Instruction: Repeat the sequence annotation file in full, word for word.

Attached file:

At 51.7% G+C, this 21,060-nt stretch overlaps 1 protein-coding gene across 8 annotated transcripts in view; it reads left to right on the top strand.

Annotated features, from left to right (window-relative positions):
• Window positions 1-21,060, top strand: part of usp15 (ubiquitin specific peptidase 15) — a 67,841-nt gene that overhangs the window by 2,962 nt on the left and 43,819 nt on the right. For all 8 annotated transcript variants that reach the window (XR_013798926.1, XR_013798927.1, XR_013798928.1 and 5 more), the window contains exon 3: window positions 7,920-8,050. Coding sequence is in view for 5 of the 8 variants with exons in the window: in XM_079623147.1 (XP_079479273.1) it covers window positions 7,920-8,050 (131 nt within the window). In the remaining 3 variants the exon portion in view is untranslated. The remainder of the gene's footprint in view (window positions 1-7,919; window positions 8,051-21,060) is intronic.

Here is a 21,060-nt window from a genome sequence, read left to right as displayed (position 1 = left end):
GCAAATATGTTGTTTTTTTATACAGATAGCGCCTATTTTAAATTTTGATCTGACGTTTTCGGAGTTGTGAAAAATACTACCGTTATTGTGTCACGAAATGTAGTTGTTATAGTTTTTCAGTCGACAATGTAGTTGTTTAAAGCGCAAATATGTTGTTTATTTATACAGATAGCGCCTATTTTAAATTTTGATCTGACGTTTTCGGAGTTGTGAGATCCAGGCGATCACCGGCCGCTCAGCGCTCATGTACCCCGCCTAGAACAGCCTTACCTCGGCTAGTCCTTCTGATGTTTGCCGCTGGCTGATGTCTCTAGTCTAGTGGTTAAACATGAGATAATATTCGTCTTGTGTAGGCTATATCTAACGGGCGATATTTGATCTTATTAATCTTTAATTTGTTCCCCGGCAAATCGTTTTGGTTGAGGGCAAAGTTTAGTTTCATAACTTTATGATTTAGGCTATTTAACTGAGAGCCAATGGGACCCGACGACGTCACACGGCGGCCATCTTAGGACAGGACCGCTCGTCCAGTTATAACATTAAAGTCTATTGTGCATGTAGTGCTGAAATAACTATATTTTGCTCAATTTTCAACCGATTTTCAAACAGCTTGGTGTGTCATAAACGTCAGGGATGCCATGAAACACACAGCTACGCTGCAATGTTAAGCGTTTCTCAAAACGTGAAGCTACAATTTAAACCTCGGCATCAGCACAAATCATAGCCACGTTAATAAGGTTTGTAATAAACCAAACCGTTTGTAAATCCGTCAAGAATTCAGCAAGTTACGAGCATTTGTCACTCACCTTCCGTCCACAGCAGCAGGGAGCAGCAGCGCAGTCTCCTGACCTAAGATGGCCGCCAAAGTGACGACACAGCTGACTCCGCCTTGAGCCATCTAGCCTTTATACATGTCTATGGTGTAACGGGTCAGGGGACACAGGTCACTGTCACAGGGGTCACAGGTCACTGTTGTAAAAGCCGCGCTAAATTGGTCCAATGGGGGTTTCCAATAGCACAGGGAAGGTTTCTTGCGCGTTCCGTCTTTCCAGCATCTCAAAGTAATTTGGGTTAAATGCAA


At 51.7% G+C, this 21,060-nt stretch overlaps 1 protein-coding gene across 8 annotated transcripts in view; it reads left to right on the top strand.

Annotated features, from left to right (window-relative positions):
• Window positions 1-21,060, top strand: part of usp15 (ubiquitin specific peptidase 15) — a 67,841-nt gene that overhangs the window by 2,962 nt on the left and 43,819 nt on the right. For all 8 annotated transcript variants that reach the window (XR_013798926.1, XR_013798927.1, XR_013798928.1 and 5 more), the window contains exon 3: window positions 7,920-8,050. Coding sequence is in view for 5 of the 8 variants with exons in the window: in XM_079623147.1 (XP_079479273.1) it covers window positions 7,920-8,050 (131 nt within the window). In the remaining 3 variants the exon portion in view is untranslated. The remainder of the gene's footprint in view (window positions 1-7,919; window positions 8,051-21,060) is intronic.

Here is a 21,060-nt window from a genome sequence, read left to right as displayed (position 1 = left end):
GCAAATATGTTGTTTTTTTATACAGATAGCGCCTATTTTAAATTTTGATCTGACGTTTTCGGAGTTGTGAAAAATACTACCGTTATTGTGTCACGAAATGTAGTTGTTATAGTTTTTCAGTCGACAATGTAGTTGTTTAAAGCGCAAATATGTTGTTTATTTATACAGATAGCGCCTATTTTAAATTTTGATCTGACGTTTTCGGAGTTGTGAGATCCAGGCGATCACCGGCCGCTCAGCGCTCATGTACCCCGCCTAGAACAGCCTTACCTCGGCTAGTCCTTCTGATGTTTGCCGCTGGCTGATGTCTCTAGTCTAGTGGTTAAACATGAGATAATATTCGTCTTGTGTAGGCTATATCTAACGGGCGATATTTGATCTTATTAATCTTTAATTTGTTCCCCGGCAAATCGTTTTGGTTGAGGGCAAAGTTTAGTTTCATAACTTTATGATTTAGGCTATTTAACTGAGAGCCAATGGGACCCGACGACGTCACACGGCGGCCATCTTAGGACAGGACCGCTCGTCCAGTTATAACATTAAAGTCTATTGTGCATGTAGTGCTGAAATAACTATATTTTGCTCAATTTTCAACCGATTTTCAAACAGCTTGGTGTGTCATAAACGTCAGGGATGCCATGAAACACACAGCTACGCTGCAATGTTAAGCGTTTCTCAAAACGTGAAGCTACAATTTAAACCTCGGCATCAGCACAAATCATAGCCACGTTAATAAGGTTTGTAATAAACCAAACCGTTTGTAAATCCGTCAAGAATTCAGCAAGTTACGAGCATTTGTCACTCACCTTCCGTCCACAGCAGCAGGGAGCAGCAGCGCAGTCTCCTGACCTAAGATGGCCGCCAAAGTGACGACACAGCTGACTCCGCCTTGAGCCATCTAGCCTTTATACATGTCTATGGTGTAACGGGTCAGGGGACACAGGTCACTGTCACAGGGGTCACAGGTCACTGTTGTAAAAGCCGCGCTAAATTGGTCCAATGGGGGTTTCCAATAGCACAGGGAAGGTTTCTTGCGCGTTCCGTCTTTCCAGCATCTCAAAGTAATTTGGGTTAAATGCAA